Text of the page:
Parenting a troubled teen from a compassionate perspective that demonstrates how much you care about them often yields very positive results. Consider trying one of these approaches the next time you’re struggling to figure out how to deal with your teen.
1. Focus on the teen you love, not the behavior you don’t.
Difficult teen behavior can make parents loose sight of the teen they love and wonder who the teen is that stands before them. It can become difficult to relate to a troubled teen or even want to be in the same room with them. When this happens, it may help to take a moment to focus on the things you do love about your troubled teen and how much they mean to you.
2. Reflect on your teens’ strengths and positive qualities.
When there is a significant amount of focus on what a teen isn’t doing well or the consequences of their acting out behavior, it’s easy to loose sight of the positive aspects of their personality and accomplishments. In response, try making a conscious effort to focus on every one of your teens’ positive traits. Perhaps jot them down for future reference or mention them to your teen.
3. Ponder the pain behind the troubled behavior.
Behind the troubling behavior is usually a teen in pain who is struggling to deal with feelings or situations they don’t understand. A compassionate response is to empathize with their pain. Try to remember and reflect on the angst of your teen years. Try standing in your teens’ shoes for a while and pay attention to the thoughts that come up.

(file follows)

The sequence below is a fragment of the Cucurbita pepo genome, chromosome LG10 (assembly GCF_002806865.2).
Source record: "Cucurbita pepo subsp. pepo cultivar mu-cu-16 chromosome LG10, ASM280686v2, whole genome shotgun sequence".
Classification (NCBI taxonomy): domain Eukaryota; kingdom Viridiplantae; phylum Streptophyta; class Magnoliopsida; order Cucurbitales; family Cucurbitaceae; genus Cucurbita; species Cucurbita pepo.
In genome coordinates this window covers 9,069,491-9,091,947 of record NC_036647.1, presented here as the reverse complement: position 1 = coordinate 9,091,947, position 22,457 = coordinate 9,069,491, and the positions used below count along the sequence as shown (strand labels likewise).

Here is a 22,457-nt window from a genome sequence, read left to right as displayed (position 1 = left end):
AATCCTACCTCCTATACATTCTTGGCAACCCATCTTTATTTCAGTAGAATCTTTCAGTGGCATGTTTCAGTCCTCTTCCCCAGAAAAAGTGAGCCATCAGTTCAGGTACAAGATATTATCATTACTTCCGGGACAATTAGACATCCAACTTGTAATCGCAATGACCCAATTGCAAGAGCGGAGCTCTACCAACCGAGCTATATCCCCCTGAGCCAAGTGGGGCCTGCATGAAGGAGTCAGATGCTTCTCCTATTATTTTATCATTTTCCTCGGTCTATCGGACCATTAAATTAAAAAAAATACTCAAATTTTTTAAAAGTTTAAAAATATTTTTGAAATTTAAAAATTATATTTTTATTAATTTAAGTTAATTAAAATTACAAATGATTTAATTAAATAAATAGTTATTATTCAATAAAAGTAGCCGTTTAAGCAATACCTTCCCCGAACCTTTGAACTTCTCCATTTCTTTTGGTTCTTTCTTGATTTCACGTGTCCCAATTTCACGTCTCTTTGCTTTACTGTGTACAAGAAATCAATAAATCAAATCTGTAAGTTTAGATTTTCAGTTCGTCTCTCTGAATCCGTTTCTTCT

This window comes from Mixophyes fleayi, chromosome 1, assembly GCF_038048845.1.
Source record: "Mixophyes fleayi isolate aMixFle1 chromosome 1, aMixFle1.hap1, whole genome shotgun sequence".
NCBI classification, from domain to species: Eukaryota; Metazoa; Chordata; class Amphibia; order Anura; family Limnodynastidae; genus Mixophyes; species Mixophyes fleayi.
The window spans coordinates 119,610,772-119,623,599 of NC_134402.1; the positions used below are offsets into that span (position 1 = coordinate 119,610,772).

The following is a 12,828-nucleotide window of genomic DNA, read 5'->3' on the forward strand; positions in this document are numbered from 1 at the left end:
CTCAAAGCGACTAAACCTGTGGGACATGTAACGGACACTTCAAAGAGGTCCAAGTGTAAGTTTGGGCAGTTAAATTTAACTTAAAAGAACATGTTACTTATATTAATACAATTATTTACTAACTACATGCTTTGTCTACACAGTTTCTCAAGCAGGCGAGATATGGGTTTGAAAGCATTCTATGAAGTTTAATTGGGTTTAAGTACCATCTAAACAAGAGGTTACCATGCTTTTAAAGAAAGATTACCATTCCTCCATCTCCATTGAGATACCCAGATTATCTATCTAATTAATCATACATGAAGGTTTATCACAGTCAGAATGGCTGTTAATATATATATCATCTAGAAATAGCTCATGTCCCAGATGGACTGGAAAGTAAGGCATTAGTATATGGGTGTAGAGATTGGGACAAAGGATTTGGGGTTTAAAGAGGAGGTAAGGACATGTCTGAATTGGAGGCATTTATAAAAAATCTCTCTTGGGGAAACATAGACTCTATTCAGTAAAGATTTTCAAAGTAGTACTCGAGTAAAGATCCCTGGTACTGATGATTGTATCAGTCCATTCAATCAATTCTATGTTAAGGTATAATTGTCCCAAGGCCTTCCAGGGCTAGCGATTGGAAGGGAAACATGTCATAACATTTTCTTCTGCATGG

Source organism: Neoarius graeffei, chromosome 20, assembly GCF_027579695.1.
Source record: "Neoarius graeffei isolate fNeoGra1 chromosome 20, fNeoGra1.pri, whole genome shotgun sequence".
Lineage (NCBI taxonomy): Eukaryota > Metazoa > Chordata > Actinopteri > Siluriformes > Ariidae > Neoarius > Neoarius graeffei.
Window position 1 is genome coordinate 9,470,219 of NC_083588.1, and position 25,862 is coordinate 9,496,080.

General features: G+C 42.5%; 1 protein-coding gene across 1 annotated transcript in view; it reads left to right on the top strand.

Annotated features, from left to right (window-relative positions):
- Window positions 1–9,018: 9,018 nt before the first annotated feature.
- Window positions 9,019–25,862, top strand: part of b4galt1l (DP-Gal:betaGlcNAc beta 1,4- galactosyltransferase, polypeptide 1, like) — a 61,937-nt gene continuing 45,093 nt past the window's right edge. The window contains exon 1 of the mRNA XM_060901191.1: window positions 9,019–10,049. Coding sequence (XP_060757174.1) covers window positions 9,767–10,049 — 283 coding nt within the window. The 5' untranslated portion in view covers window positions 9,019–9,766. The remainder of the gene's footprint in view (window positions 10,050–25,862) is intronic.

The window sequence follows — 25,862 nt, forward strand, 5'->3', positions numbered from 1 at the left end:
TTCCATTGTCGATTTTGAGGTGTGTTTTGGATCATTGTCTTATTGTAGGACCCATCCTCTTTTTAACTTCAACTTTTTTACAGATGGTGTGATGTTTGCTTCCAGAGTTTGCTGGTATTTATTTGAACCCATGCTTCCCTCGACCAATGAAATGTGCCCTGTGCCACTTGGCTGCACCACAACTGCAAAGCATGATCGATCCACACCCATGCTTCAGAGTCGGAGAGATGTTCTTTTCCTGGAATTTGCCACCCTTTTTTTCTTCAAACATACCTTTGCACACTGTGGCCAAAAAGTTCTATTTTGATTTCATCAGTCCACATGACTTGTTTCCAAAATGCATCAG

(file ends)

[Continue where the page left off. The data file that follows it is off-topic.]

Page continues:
4. View your teen through the eyes of a stranger.
It’s possible to become so involved in a troubled teens’ problems or bad behavior that this begins to define them in your eyes. At such times a broad, honest, caring appraisal may help. Try taking a step away from your teen in order to look at them from the perspective of someone who’s never met them before. The results may surprise you.
5. Connect with your teen on a deep and caring level.
Difficult teens are exhausting for most parents to deal with and it’s easy to disengage from them as a result. To help maintain a compassionate, caring bond with your teen find ways to express that you love them and know they are in pain. Let them know that the problems they are having touch you deeply and this is painful for you as well. Directly express your love and concern to your teen or write a note and pass it on to them.
6. Know when to fix and when to just be.
It’s easy to want to offer advice to help a teen who is struggling but sometimes what they need most is for the parent who loves them to sometimes simply be with them. Find opportunities to give hugs, a gentle touch or to sit quietly with your troubled teen.
All of these compassionate approaches can help shift the way you think about and interact with your teen, and sometimes simply taking a different approach elicits a different response from your teen as well.